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(Craig Campbell)– The first time I heard the word “sex” was a couple of years before my first day of sex ed. As I was riding in the car with my mom, NPR delivered a story about men and sex. Despite her attempts to quickly change the station, I was relentless: “Mom what is ‘having sex’?” I asked with innocent curiosity. I’ll tell you when you’re older, she replied, making the elusive definition infinitely more seductive. “… BUT I WANT TO KNOW NOW!” After pleading with her to let me in on the irresistible secret, she turned and bluntly informed me that sex is what happens when a man puts his penis in a woman’s vagina. End of story.
Sex Ed begins in my school district in the fourth grade. Each 8 and 9 year-old must deliver a signed permission slip to the teacher in order to participate in the week of gender-segregated activities. Those first few weeks of Sex Ed weren’t limited to the “where babies come from” narrative. We learned about our developing bodies: puberty, armpit hair, and acne. We were reminded not to get into cars with strangers. We were told not to do drugs, but back then, “drugs” were limited to cigarettes and booze.
In later years of the program, we moved through more “mature” concepts. We learned that contraception existed in the form of a mystical piece of rubber called a “condom.” We were taught that girls menstruate, boys ejaculate, and that rape happens, sometimes.
Much more interesting, though, is the information deliberately kept from us. The actual act of sex was never described. We knew where the penis went, and that sperm + egg = baby. But we weren’t told the gritty details of what happened in between – the fact of “thrusting” was left for us to discover for ourselves on the Internet while our parents were at work. But in class, we didn’t even talk about porn or masturbation!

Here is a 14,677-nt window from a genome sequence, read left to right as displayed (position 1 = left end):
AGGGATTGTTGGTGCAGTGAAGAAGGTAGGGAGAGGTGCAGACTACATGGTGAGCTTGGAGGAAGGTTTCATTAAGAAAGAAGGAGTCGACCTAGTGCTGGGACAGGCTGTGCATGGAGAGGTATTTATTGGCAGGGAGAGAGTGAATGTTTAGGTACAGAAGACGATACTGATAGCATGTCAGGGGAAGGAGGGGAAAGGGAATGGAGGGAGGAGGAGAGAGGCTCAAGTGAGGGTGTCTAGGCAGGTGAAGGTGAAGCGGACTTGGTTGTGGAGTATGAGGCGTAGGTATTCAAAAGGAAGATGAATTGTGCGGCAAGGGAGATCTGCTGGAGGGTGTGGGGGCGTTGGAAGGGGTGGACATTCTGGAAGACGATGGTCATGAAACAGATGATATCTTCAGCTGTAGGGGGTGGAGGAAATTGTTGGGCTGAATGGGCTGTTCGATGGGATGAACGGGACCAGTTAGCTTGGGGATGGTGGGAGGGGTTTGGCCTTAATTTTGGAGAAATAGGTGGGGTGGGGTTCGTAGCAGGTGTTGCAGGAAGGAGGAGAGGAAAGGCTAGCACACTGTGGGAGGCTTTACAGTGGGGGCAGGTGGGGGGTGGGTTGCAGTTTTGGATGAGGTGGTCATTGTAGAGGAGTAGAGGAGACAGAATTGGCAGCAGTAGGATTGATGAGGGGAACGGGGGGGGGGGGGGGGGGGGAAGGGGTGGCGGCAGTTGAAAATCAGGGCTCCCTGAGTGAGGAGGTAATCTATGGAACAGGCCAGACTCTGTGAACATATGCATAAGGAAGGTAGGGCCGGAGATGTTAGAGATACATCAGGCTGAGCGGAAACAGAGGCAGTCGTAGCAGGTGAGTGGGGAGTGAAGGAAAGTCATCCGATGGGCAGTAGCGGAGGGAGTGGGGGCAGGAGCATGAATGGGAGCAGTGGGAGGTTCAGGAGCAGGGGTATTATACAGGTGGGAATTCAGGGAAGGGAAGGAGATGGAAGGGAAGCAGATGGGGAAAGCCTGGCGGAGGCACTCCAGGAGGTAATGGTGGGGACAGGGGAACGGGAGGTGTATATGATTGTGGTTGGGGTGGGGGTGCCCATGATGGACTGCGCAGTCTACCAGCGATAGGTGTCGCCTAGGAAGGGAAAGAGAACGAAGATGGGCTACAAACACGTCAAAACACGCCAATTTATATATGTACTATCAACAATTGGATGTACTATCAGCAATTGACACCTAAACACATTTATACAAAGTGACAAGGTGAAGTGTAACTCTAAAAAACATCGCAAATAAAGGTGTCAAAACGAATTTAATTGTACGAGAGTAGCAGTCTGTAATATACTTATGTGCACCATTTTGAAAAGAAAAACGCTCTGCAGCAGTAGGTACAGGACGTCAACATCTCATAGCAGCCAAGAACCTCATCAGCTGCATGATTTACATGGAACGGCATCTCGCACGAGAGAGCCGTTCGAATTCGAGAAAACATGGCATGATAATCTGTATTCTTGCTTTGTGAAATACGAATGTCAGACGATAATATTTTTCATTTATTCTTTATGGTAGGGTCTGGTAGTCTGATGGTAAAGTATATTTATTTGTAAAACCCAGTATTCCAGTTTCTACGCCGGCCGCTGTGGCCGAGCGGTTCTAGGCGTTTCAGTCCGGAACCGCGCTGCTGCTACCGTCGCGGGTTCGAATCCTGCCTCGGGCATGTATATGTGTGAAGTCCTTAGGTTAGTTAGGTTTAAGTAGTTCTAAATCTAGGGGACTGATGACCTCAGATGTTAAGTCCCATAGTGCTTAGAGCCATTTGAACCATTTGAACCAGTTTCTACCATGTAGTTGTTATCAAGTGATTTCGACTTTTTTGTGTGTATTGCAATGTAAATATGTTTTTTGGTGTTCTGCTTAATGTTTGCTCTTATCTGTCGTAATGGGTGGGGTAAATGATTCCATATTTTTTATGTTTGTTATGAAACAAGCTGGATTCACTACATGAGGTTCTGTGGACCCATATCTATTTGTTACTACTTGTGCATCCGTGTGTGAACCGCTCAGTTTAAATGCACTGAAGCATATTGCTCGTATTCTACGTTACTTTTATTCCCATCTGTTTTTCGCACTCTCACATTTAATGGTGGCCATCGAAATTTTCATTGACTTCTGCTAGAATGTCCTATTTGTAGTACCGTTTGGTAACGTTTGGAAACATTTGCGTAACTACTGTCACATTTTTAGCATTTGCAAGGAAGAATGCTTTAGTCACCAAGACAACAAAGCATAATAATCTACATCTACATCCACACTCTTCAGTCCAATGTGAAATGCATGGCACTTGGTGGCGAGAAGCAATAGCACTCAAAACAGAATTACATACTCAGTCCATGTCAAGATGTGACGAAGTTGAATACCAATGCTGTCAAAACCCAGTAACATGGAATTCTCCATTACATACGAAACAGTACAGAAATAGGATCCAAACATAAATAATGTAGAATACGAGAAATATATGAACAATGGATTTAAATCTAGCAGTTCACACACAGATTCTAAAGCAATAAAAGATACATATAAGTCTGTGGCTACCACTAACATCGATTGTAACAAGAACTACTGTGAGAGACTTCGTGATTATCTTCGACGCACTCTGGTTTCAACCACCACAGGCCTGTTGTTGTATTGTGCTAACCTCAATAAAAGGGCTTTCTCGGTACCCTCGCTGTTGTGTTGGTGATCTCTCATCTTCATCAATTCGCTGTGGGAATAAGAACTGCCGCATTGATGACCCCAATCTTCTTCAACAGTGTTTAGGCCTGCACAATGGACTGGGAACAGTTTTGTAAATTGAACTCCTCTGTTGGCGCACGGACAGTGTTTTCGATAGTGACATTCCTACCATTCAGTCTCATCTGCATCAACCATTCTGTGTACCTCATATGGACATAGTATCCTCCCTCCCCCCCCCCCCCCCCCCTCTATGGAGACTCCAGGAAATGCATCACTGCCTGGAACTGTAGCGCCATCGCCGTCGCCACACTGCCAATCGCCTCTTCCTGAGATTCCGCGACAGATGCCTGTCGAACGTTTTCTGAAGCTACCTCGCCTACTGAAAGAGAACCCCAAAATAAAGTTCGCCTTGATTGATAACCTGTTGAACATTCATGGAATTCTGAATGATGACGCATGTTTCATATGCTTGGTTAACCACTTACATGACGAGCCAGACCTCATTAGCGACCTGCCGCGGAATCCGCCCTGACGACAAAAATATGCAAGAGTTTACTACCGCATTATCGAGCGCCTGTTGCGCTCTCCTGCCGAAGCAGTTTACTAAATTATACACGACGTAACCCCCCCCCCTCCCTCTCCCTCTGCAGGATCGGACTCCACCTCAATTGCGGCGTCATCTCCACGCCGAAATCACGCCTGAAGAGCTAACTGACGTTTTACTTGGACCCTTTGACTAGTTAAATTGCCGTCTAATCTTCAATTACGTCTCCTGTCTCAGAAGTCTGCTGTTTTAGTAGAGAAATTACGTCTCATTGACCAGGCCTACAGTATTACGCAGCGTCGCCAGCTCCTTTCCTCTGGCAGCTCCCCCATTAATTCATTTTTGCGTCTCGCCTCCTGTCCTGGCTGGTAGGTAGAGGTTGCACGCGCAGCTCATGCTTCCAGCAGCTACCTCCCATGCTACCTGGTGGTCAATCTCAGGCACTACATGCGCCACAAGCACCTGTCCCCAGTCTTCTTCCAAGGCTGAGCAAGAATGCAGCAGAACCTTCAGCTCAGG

Although we were told about condoms and the pill, our district insisted on abstinence-only education. We never saw what these legitimately responsible prevention methods looked like or how they are used. I guess school administrators just assumed we would all try it at home.
We watched videos of rape survivors who narrated their horror stories of being abducted by strangers and dragged into dark alleys. Date rape, we learned, was what happened when some awkward teenage boy fed a girl GHB because he thought she wanted it. We never conducted any meaningful dialogue about sexual assault. As it was rendered for us, the world of unwanted physical contact was limited to a semi-creepy tickler decked out in 90s swag.
At the end of every session, the teacher would pass a small piece of paper to each student on which we could anonymously submit any questions we were too embarrassed to ask aloud. In sixth grade, our instructor opened one and read “Is it okay to be gay?” He looked at the class with a irritated disappointment in his eyes and angrily grumbled, “Come on boys, don’t mess around like that.” And that was the end of that.
Gay subjects were strictly off-limits. (Again, someone probably thought we’d try it at home if we thought it was okay.) Our high school Health teacher explained to us on the very first day of class that there indeed are gay people living among us. Some of them even have sex (!!) but that the powers-that-be behind our curriculum absolutely banned any discussion of homosexuality, and that he would not be answering any questions about it during the course. We devoted an entire week to the AIDS epidemic, but during those five days discussing the HIV virus, our teacher never once mentioned that the disease plagued gay men in particular. I remember reading a headline on CNN Health stating that 50% of newly diagnosed HIV infections were found in women. Well why shouldn’t they be? Half of the people in the world are women. They were so afraid of the “gay” word that they wouldn’t even acknowledge the darker side of the gay community.